FOLLOWING UP ON YOUR COMMENT WHERE YOU SAID YOU ARE NOT SO SURE MAYBE BIGGER FUEL CELLS WERE BETTER, WOULD A 22-GALLON FUEL CELL NOT AT LEAST GIVE YOU AN OPPORTUNITY TO BE RUNNING AT POWER ON THE RACE TRACK AND AT LEAST GIVE MORE WINDOW FOR SOMETHING TO HAPPEN? “Here’s the thing, it all just comes down to cautions. It’s just when the caution falls. It doesn’t matter if you have a five-gallon fuel cell or a 55-gallon fuel cell, if the caution doesn’t come out it’s a fuel-mileage race. I meant that’s what we need to go back and look at. What’s creating less cautions because what we’ve typically had in the past is when you get down to the end of the race the caution is coming out and when the caution comes out. That’s that other thing is the caution came out and put everybody right near their window. Some of them it put in their window, others it put them just outside their window so that’s what it came down to. If NASCAR doesn’t want to see it come down to fuel mileage then let us run a little longer under caution before they open up the pits. That will solve that.”

KYLE BUSCH WAS IN HERE EARLIER SAYING THESE CARS ARE HARDER TO SPIN OUT THAN THE OLD CARS WERE, SOMEBODY ELSE SAID YOU CAN ABUSE THE TIRES LONGER NOW AND JUST WEAR THEM OUT…. “The pace doesn’t slow down as much, I will tell you that. Goodyear is building a really good tire that doesn’t wear out and lets you go to Atlanta, some of these very abrasive race tracks, the tires are working really well and they don’t give up a lot of speed or grip so you’re able to maintain a pretty good pace. You know Chicago was a rare situation. It was cool with a cool track temperature and it only makes the grip better and the speeds faster, so it made it harder to pass as well as harder to spin out and somebody possibly bring out that caution. We’ve got the car driving pretty good right now. We’ve got a lot of down force in these cars so that’s some of it as well. I think a combination of the down force that we’ve been able to find in the cars by the skew and all those things that you’re seeing up there and the teams just doing their job engineering the cars to get them to stick better and Goodyear has got a really good tire too. Until you go to a track like Atlanta that is just extremely abrasive then you’re not going to see as many cautions.”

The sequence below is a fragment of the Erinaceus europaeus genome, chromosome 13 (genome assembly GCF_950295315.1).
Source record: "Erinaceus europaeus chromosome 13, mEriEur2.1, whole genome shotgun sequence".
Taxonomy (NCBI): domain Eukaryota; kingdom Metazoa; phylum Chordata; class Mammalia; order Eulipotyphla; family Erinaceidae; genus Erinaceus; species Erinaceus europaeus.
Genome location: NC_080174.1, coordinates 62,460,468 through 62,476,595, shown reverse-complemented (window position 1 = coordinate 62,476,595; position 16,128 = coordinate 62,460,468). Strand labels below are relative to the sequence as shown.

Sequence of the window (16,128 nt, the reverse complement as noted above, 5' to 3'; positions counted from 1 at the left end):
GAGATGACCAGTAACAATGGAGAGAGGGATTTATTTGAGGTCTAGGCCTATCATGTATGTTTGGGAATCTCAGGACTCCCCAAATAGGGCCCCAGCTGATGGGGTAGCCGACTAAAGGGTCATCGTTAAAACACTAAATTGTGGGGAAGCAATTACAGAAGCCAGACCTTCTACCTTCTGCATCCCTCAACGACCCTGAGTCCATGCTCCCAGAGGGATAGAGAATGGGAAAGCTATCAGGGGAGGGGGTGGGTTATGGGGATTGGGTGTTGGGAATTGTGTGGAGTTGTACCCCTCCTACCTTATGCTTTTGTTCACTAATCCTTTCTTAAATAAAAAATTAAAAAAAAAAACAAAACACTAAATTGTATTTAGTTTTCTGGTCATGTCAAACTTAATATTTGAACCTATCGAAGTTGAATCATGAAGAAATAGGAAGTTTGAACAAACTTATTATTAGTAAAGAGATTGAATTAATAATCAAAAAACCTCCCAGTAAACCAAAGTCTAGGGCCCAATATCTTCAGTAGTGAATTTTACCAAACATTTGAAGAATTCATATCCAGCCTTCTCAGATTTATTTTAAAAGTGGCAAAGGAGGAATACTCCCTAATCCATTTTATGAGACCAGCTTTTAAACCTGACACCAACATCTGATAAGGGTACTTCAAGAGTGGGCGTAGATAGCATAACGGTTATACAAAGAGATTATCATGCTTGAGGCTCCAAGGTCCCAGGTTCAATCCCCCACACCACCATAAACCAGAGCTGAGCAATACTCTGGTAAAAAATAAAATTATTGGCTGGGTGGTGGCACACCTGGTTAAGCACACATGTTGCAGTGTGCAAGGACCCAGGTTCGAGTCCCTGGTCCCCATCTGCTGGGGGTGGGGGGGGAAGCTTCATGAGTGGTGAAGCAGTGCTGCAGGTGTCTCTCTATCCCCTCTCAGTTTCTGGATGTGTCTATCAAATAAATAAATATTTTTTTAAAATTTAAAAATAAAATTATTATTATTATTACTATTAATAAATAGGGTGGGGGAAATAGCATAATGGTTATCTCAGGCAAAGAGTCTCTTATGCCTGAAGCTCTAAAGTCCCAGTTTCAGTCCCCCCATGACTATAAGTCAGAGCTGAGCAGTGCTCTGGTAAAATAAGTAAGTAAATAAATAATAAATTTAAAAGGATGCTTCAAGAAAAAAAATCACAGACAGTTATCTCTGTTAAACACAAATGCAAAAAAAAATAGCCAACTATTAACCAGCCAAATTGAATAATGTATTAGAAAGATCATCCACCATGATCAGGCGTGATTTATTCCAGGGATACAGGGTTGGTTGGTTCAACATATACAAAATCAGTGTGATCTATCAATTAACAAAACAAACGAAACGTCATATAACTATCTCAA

THAT BASICALLY BOILS DOWN TO THERE REALLY IS NOT A SIMPLE ANSWER TO THIS ANYWHERE IN SIGHT IN THE FORESEEABLE FUTURE. “I shouldn’t be the one to come up with it. I’m not an engineer; I’m only a race car driver. There’s smarter people that I could consult with to tell them what I think as a driver but I think there are other people that probably could resolve it better than I could.”